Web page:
“In Berkeley, California, Mayor Jesse Arreguín held a press conference February 20th to unveil the Tenant Opportunity to Purchase Act, or TOPA, a city ordinance aimed at preserving affordable housing in Berkeley,” report Mela Seyoum and Jacob Souza in the Daily Californian.
Berkeley’s move comes three weeks after similar legislation was introduced into City Council in neighboring Oakland by Oakland Councilmember Nikki Fortunato Bas. According to Sarah Ravani in the San Francisco Chronicle, the measure could come up for a vote in Berkeley City Council as soon as March 24th. Oakland will also be holding hearings on its bill in March.
“With TOPA, tenants have the right of first offer and right of first refusal on the property they live in, giving them the chance to purchase it before the property is put on the open market. If tenants forgo this right, affordable housing developers will also have the chance to purchase the property as a subordinated right purchase,” explain Seyoum and Souza.
The Oakland bill is called the Moms 4 Housing Tenant Opportunity to Purchase Act and was clearly motivated by the political activity of the group named in the legislation. Last November, Moms 4 Housing organized a squat of homeless families in a vacant three-bedroom house in west Oakland. The group was evicted by police in January, but under pressure, the property owner, Wedgewood, shortly afterward agreed to sell the property at market price to the nonprofit Oakland Community Land Trust, report Brentin Mock and Sarah Holder in CityLab. The land trust, in turn, will make the housing available to the families who had been squatting.
Mock and Holder add that Wedgewood told them that it has also agreed to give the Oakland Community Land Trust or other community land trusts the right of first refusal on the approximately 50 homes they currently own in Oakland, and the ones they acquire in the future. The terms of those refusal rights will be negotiated with the city.
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The Oakland bill aims to increase available affordable housing. Mock and Holder report that Oakland has over 4,000 homeless residents, a 47-percent increase from two years ago. They add, “Along with homelessness rates, housing costs have climbed. Local businesses and longtime residents have been leaving historically black neighborhoods: African Americans made up just under half the city’s population in 1980; today the figure is closer to 25 percent.”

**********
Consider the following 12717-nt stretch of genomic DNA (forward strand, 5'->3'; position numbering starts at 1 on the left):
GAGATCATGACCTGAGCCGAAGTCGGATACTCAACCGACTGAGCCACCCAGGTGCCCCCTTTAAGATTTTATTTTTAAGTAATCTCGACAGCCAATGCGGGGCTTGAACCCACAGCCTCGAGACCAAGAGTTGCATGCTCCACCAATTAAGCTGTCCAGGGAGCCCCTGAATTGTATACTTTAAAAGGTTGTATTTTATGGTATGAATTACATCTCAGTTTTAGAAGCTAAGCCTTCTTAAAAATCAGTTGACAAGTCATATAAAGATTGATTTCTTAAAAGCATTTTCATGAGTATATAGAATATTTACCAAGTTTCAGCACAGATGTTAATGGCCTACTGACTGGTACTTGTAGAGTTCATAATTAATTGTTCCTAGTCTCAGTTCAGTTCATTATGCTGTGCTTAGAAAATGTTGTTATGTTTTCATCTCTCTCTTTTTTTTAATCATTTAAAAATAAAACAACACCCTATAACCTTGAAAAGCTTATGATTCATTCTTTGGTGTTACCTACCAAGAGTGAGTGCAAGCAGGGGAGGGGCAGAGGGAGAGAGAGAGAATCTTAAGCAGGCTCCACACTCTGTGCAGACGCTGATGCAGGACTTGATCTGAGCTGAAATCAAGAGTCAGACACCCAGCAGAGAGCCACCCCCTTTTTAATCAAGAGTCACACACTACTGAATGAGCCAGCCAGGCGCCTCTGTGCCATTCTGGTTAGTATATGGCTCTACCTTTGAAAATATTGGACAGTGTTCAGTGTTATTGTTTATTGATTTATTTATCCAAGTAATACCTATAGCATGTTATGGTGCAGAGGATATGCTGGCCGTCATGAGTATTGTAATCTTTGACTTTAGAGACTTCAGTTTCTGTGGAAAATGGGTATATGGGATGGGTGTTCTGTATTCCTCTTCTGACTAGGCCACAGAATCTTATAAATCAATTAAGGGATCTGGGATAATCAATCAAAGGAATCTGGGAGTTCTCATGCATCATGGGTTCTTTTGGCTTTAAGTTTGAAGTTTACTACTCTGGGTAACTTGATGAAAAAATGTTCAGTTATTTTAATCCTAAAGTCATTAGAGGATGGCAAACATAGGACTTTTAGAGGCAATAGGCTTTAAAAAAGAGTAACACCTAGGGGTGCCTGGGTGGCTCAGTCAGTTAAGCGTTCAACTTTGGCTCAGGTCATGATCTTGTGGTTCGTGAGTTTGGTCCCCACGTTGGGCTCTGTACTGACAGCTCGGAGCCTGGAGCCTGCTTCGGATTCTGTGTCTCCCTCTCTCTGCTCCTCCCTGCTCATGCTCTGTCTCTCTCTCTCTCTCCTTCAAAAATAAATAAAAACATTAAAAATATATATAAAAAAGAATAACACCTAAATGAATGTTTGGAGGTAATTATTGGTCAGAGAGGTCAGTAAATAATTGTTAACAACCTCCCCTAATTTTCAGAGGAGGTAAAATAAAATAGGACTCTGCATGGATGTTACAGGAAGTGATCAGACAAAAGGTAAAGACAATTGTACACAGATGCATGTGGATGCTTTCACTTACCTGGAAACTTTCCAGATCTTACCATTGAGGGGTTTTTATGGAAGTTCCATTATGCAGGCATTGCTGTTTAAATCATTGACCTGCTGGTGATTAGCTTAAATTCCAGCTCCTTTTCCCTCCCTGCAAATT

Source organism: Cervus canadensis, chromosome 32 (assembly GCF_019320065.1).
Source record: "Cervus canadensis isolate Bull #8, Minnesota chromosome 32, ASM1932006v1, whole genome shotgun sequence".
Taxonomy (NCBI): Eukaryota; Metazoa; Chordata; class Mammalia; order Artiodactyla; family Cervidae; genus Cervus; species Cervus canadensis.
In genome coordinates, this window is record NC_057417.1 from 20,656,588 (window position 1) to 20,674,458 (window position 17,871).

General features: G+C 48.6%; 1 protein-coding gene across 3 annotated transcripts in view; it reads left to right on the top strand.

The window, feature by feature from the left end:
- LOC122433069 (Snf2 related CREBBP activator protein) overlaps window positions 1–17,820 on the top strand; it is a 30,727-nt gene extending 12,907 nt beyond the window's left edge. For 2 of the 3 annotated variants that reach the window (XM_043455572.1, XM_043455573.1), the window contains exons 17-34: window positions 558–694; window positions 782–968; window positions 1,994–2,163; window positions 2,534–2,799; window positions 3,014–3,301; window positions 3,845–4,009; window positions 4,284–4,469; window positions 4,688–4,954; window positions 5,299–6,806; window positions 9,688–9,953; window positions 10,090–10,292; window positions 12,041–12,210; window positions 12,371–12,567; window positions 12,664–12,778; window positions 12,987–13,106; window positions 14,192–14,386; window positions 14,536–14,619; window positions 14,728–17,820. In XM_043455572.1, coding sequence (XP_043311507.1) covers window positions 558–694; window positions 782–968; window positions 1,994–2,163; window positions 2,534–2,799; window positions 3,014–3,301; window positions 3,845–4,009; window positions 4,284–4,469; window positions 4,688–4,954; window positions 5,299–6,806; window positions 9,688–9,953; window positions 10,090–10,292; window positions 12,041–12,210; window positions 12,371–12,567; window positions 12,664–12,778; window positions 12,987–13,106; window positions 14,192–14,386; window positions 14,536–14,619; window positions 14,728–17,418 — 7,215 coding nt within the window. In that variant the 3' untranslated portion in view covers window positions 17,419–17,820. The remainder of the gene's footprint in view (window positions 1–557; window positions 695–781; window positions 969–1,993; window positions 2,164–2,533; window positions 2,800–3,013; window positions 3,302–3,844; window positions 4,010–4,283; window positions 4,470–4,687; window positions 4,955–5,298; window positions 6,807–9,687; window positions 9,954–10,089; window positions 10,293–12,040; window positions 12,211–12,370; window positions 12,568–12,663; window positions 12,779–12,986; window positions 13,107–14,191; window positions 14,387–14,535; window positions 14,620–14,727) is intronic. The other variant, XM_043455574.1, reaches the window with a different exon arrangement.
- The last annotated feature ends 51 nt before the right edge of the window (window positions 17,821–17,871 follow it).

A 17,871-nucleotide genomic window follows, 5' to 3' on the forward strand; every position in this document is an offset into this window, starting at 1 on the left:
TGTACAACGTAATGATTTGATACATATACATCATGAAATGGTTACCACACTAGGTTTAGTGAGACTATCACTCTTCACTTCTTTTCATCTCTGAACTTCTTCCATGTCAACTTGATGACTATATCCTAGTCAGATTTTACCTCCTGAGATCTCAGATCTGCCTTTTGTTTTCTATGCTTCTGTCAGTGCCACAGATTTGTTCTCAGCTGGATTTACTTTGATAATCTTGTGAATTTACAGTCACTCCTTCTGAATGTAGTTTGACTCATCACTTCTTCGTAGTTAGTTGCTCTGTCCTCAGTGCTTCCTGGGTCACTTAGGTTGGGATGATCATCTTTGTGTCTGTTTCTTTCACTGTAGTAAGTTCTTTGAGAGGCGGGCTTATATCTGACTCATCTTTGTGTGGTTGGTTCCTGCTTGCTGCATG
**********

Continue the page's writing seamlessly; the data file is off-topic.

In Oakland, median household income is a little over $68,000. The median home value in Oakland according to Zillow is $765,000—more than 10 times as much as income. Berkeley faces an even more extreme gap, with a median household income near $81,000 and a median home value of $1.27 million. Not surprisingly, the majority of residents rent in both cities.
These proportions hold too in San Francisco, where the median household income is high, nearly $105,000, but the median home value is even higher, at $1.39 million. Last year, San Francisco’s board of supervisors unanimously passed similar legislation, called the Community Opportunity to Purchase Act or COPA.
There is also the possibility of statewide legislation. Berkeley’s TOPA bill, note Seyoum and Souza, was introduced just one day after California senator Nancy Skinner, D-Berkeley, introduced Senate Bill 1079, “which provides similar provisions aimed at corporately owned vacant homes.”
According to Tenants Together executive director Lupe Arreola, the foreclosure crisis a decade ago “made it possible for millions of single-family homes to go from privately owned to being owned by a big corporation.” Arreola contends that some corporate owners, instead of renting the homes out, left them vacant. The bill would allow cities and counties to fine corporations that own multiple single-family houses if they keep foreclosed properties vacant for over 90 days. The bill also would require that a corporate owner that has held onto vacant property for more than 90 days and wants to sell its property offer to sell the property first to a community land trust or other housing nonprofit before placing the property on the market.
“There’s not one law that is going to solve our entire housing crisis because this is a multipronged issue,” Arreola acknowledges. But, he adds, “this is an important step in addressing the fact that we have so much of our housing stock vacant in the midst of a housing crisis.”—Steve Dubb